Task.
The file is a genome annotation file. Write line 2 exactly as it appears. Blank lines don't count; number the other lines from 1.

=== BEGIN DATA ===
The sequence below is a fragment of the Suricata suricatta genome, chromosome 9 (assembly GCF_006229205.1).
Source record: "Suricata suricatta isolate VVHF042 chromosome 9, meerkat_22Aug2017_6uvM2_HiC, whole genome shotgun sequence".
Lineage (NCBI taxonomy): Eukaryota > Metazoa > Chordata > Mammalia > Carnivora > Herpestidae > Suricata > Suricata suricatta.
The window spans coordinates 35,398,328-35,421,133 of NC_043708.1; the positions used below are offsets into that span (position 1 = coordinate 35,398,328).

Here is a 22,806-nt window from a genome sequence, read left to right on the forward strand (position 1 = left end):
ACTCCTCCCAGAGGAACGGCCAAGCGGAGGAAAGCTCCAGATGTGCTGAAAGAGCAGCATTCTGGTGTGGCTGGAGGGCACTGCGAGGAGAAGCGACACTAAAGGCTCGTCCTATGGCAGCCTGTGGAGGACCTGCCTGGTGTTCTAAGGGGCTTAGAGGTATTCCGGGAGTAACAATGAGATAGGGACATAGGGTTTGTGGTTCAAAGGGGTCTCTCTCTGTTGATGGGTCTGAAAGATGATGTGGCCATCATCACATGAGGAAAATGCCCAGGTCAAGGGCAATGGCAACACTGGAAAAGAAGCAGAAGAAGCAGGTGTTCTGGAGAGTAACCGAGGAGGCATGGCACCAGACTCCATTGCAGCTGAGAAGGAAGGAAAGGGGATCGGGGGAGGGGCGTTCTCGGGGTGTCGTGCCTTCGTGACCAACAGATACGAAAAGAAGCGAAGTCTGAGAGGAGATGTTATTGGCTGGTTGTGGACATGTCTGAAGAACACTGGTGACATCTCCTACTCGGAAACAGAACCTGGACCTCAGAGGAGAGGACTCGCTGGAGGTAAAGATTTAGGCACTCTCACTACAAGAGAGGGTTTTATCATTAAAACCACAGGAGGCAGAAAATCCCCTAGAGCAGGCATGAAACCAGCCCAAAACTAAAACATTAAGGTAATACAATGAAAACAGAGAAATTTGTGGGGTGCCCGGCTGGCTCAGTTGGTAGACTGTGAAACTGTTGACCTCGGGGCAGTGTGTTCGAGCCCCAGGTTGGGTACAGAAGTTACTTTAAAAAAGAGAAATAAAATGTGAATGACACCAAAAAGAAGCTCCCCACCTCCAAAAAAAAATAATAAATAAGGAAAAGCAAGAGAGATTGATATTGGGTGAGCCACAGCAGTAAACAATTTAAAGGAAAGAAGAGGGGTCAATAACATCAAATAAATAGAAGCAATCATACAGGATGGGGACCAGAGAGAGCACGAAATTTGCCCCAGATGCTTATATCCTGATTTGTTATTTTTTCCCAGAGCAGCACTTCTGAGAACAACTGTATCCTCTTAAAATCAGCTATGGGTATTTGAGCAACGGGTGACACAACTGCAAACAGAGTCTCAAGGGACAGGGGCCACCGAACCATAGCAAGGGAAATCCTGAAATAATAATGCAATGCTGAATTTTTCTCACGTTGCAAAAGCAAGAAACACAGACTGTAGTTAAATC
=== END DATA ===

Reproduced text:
Source record: "Suricata suricatta isolate VVHF042 chromosome 9, meerkat_22Aug2017_6uvM2_HiC, whole genome shotgun sequence".